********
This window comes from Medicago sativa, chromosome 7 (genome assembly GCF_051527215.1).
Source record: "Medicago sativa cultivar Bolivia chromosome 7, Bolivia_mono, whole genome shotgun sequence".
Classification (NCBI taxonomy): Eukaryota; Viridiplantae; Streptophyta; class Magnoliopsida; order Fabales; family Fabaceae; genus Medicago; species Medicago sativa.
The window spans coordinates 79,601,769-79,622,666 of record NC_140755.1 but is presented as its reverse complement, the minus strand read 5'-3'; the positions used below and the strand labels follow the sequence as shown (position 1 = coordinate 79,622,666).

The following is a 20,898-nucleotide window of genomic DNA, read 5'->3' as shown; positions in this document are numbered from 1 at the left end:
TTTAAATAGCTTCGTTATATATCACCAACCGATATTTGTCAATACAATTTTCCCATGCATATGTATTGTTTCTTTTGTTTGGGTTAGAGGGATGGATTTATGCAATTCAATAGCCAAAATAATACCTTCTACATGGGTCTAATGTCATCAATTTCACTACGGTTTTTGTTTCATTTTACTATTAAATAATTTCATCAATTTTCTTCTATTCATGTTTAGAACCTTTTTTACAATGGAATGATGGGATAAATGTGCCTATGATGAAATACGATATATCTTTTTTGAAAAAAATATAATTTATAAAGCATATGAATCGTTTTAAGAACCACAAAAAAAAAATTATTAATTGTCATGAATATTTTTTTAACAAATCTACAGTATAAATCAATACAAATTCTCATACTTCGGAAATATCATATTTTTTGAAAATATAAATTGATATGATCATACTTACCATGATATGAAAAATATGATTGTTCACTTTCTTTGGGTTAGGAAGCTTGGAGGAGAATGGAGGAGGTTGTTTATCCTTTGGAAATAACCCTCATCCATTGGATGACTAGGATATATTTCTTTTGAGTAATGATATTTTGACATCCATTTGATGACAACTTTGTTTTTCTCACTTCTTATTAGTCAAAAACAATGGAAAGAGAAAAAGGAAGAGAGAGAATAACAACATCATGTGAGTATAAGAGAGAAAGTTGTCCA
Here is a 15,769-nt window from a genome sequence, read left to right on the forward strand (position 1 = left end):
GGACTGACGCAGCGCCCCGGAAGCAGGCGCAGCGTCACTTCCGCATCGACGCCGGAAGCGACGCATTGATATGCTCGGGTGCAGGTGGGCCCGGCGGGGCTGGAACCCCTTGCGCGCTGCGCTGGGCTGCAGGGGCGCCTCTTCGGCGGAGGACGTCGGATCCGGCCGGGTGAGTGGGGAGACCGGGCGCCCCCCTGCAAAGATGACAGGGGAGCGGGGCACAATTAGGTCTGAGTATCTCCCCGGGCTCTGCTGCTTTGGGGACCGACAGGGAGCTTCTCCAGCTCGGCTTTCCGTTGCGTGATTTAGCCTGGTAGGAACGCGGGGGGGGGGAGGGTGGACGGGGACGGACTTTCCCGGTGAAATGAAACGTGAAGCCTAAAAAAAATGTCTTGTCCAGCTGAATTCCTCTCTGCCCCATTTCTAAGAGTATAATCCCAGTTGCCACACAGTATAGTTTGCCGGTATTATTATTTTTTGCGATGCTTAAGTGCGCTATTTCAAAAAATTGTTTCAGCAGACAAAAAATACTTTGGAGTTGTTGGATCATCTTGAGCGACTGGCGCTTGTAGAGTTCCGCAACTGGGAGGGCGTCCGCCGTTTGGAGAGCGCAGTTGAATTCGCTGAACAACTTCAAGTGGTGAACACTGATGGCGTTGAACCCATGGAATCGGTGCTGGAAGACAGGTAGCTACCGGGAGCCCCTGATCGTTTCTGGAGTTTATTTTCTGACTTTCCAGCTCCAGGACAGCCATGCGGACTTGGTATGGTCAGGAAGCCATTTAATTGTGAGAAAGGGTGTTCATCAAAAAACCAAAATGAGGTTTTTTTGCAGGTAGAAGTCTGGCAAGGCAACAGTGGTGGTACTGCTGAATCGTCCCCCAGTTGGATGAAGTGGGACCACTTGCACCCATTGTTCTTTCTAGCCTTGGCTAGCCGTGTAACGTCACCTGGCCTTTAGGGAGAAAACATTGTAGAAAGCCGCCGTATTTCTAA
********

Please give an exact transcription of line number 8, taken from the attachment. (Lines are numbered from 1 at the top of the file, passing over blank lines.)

GGACTGACGCAGCGCCCCGGAAGCAGGCGCAGCGTCACTTCCGCATCGACGCCGGAAGCGACGCATTGATATGCTCGGGTGCAGGTGGGCCCGGCGGGGCTGGAACCCCTTGCGCGCTGCGCTGGGCTGCAGGGGCGCCTCTTCGGCGGAGGACGTCGGATCCGGCCGGGTGAGTGGGGAGACCGGGCGCCCCCCTGCAAAGATGACAGGGGAGCGGGGCACAATTAGGTCTGAGTATCTCCCCGGGCTCTGCTGCTTTGGGGACCGACAGGGAGCTTCTCCAGCTCGGCTTTCCGTTGCGTGATTTAGCCTGGTAGGAACGCGGGGGGGGGGAGGGTGGACGGGGACGGACTTTCCCGGTGAAATGAAACGTGAAGCCTAAAAAAAATGTCTTGTCCAGCTGAATTCCTCTCTGCCCCATTTCTAAGAGTATAATCCCAGTTGCCACACAGTATAGTTTGCCGGTATTATTATTTTTTGCGATGCTTAAGTGCGCTATTTCAAAAAATTGTTTCAGCAGACAAAAAATACTTTGGAGTTGTTGGATCATCTTGAGCGACTGGCGCTTGTAGAGTTCCGCAACTGGGAGGGCGTCCGCCGTTTGGAGAGCGCAGTTGAATTCGCTGAACAACTTCAAGTGGTGAACACTGATGGCGTTGAACCCATGGAATCGGTGCTGGAAGACAGGTAGCTACCGGGAGCCCCTGATCGTTTCTGGAGTTTATTTTCTGACTTTCCAGCTCCAGGACAGCCATGCGGACTTGGTATGGTCAGGAAGCCATTTAATTGTGAGAAAGGGTGTTCATCAAAAAACCAAAATGAGGTTTTTTTGCAGGTAGAAGTCTGGCAAGGCAACAGTGGTGGTACTGCTGAATCGTCCCCCAGTTGGATGAAGTGGGACCACTTGCACCCATTGTTCTTTCTAGCCTTGGCTAGCCGTGTAACGTCACCTGGCCTTTAGGGAGAAAACATTGTAGAAAGCCGCCGTATTTCTAA